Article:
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Dish Nears Deal to Acquire Boost Mobile, Clearing Path for T-Mobile/Sprint Merger

Dish Network Corporation is in the final stages of talks to acquire assets that include valuable wireless spectrum and Sprint’s Boost Mobile brand for an estimated $6 billion, according to a report quoting anonymous sources published by Bloomberg News, clearing the way for the Department of Justice to approve the merger of T-Mobile and Sprint.

Dish could announce a deal as soon as this week, but sources caution the talks are still ongoing and a deal might still fall apart. A spinoff of Boost is reportedly essential for the Antitrust Division at the DoJ to approve the merger, because the regulator reportedly wants to preserve four national wireless carriers to protect wireless competition in the United States.

Dish has already warehoused extensive wireless spectrum, much of it potentially valuable for the future deployment of 5G wireless networks, but Dish has historically held its spectrum without launching any significant wireless operations. If Dish does acquire Boost, the deal will come with a pre-existing contract allowing the prepaid Mobile Virtual Network Operator (MVNO) to continue to use Sprint’s network to service its customers. Dish would also receive a portion of spectrum held by T-Mobile and/or Sprint with which it could build its own wireless network, but that would require billions in new investments from a satellite TV provider already under financial stress from the impact of cord-cutting.

At worst, the transaction could allow Dish to increase its spectrum holdings while running Boost’s existing prepaid wireless operation as-is, dependent entirely on Sprint for connectivity. If the merger is successful, T-Mobile plans to mothball a significant portion of Sprint’s CDMA wireless network, which could eventually force Boost to find a new host for its wireless services.

Wall Street analyst MoffettNathanson remains skeptical about the T-Mobile/Sprint merger and is even more puzzled by Dish’s reported involvement. The analyst firm released a research note to its clients warning the future of Boost may be bleak:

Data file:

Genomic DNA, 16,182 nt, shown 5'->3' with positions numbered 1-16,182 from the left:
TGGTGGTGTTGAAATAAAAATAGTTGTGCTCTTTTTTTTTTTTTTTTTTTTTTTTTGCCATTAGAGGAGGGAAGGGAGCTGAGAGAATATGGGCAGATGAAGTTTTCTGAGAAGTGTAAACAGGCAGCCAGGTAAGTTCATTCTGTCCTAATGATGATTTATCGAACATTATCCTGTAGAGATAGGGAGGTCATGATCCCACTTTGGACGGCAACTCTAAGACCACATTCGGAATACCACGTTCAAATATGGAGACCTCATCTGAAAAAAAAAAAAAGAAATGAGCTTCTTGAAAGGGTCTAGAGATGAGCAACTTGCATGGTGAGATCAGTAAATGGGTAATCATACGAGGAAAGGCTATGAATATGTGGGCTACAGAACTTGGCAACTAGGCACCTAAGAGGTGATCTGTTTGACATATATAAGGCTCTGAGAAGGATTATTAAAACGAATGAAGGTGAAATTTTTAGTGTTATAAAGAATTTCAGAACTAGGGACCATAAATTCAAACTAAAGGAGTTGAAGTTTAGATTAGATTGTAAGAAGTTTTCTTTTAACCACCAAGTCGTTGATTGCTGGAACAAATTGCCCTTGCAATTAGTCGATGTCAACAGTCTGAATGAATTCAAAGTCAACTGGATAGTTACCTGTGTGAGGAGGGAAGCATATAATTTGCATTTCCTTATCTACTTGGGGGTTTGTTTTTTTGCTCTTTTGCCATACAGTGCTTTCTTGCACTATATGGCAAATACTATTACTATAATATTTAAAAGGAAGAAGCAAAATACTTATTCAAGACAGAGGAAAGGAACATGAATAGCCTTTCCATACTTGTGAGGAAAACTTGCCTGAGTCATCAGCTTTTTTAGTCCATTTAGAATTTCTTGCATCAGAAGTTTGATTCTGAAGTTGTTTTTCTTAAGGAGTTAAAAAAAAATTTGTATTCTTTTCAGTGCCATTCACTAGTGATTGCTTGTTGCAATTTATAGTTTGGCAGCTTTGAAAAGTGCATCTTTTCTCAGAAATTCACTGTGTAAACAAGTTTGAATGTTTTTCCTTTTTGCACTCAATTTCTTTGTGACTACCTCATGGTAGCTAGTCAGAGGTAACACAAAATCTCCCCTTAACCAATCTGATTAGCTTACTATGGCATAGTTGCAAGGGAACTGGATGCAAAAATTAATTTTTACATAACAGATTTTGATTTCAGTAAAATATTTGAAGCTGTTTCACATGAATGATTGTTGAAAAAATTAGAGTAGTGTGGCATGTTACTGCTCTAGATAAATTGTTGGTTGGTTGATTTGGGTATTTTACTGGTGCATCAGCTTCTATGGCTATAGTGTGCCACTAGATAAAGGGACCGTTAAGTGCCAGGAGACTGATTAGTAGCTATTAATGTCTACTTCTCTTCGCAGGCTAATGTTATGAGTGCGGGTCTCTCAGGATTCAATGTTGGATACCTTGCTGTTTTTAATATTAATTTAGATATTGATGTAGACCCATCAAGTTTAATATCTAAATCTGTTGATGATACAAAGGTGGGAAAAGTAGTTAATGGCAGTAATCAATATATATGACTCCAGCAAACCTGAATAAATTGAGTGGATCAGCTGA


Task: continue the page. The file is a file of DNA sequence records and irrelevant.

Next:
We’re not sure why that deal is sensible for anyone involved. Dish, remember, already has more spectrum than they know what to do with; what they lack is money and ground facilities, and the deal described on Friday wouldn’t deliver either one. Instead, it would make both problems worse. And while Boost would help provide a baseline revenue stream in return for an upfront purchase price, the fit between Boost and Dish is, at best, superficial. Yes Boost serves a budget conscious consumer, as does Dish Network’s satellite business, but Boost is a mostly urban brand and Dish’s satellite business is an increasingly rural one.

And, more urgently, Boost’s distribution poses a huge problem. Historically, Boost was heavily dependent on Walmart for retail gross additions, but they’ve since lost that distribution channel. They would also, presumably, lose distribution through Sprint-branded stores (and even if, as a condition of the deal, they didn’t, does anyone think that Sprint/T-Mobile store employees would direct any volume to a spun off Boost brand?) That would leave Dish with the brand that has a churn rate as high as 5% per month to be spun off with an inadequate distribution front end, and with no realistic path to replace that front end before the subscriber base was, well, gone.

BTIG’s Walter Piecyk appeared on CNBC Monday to warn investors they are being too optimistic about the T-Mobile/Sprint merger’s chances of being approved. He puts those chances at “less than 50-50.” (5:38)

In contrast, Dade Hayes, contributing editor at Deadline, believes the deal will ultimately win approval from the Department of Justice. He talks to Cheddar about what T-Mobile and Sprint are doing to win over regulators. (8:14)

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